Ray Long, MD, explains the anatomy of twists and how to support the action with proper muscular engagement to prevent low back pain.
All too often when we move into a yoga pose, we prioritize getting the shape right over creating that shape safely. Twists are a prime example of this. Think about the last time you did Parivrtta Utkatasana (Revolved Chair Pose). Did you move into the posture with the primary goal of going “deep” into the twist, without first considering which muscles you’d need to engage so you could rotate safely? If you answered “yes,” that might be one reason you experience low back pain in twists.
It doesn’t help that many of us are primed for low-back pain in general. For starters, as we age, it’s estimated that a whopping 90 percent of Americans develop degenerative disk disease, a condition in which the intervertebral disks dry out and lose height. This can lead to stiffness and low-back pain, which tend to worsen over time. Then, there’s the fact that somewhere around 40 to 75 percent of the population has some type of asymptomatic (painless) herniated disk. These disk deficiencies limit the spine’s mobility, which can make twisting—a movement that demands both agility and spinal flexibility—potentially more painful.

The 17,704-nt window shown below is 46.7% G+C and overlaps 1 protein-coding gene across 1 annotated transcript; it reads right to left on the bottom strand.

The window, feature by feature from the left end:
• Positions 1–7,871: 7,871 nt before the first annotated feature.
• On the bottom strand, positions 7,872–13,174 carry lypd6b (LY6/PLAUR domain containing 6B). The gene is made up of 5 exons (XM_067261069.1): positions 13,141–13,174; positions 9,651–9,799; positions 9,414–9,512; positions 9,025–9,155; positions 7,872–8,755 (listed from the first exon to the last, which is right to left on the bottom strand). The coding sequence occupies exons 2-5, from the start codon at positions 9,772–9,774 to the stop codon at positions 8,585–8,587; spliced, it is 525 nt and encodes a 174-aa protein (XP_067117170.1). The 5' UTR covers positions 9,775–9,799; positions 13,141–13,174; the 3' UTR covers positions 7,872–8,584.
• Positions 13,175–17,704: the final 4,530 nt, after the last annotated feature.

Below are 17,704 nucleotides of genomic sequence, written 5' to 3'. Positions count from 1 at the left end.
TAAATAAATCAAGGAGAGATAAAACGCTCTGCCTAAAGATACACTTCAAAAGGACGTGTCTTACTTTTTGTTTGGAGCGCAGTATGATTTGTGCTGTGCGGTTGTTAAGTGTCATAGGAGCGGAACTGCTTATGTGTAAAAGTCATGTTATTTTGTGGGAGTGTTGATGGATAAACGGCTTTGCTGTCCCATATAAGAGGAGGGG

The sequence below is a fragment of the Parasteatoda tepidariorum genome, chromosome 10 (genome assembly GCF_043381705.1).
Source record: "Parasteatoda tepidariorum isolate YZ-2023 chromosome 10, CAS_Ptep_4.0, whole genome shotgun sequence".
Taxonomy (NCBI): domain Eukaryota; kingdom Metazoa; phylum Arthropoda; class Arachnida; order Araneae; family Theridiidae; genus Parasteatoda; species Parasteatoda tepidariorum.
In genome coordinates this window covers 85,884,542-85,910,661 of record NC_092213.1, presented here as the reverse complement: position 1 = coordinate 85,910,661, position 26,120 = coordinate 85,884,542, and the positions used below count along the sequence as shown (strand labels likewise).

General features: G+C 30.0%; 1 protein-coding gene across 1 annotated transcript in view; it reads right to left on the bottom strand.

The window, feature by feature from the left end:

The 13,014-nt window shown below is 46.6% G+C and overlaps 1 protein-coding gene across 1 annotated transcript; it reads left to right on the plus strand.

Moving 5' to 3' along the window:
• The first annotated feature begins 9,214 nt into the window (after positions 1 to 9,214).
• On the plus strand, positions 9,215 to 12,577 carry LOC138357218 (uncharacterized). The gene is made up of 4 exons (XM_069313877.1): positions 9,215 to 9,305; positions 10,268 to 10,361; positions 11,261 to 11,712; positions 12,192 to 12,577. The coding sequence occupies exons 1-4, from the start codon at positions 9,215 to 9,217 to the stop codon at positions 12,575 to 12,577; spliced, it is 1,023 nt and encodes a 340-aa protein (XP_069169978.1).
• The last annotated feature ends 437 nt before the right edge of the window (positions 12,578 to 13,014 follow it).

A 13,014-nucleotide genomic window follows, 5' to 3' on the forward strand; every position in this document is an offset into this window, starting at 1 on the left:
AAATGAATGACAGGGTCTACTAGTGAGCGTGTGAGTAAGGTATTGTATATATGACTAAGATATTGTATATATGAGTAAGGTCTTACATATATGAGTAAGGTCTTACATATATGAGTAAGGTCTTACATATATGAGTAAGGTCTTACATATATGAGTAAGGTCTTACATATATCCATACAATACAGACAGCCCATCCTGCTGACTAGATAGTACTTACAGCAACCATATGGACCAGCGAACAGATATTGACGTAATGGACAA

However, when done properly, twists have the potential to help your low back feel great. Twisting can activate the muscles around the lumbar spine and abdominal core, increasing stability as well as blood flow and oxygenation to the area. Twisting also appears to increase hydration of the intervertebral disks, which may help to counteract the changes caused by degenerative disk disease.
Before You Twist
Before you ever even rotate, the first step is learning how to stabilize your core by engaging the muscles surrounding the lumbar spine. Step two involves not twisting too deeply— at least until this stabilization work has become second nature. If you already suffer from low-back pain, this work is especially important: Research shows that those with low-back pain tend to lack the ability to engage the muscles surrounding the lumbar spine and also have weak core muscles. The good news? Do the work I describe here and there’s a good chance you’ll not only stay pain-free as you twist, but you may also have less low-back pain off the yoga mat.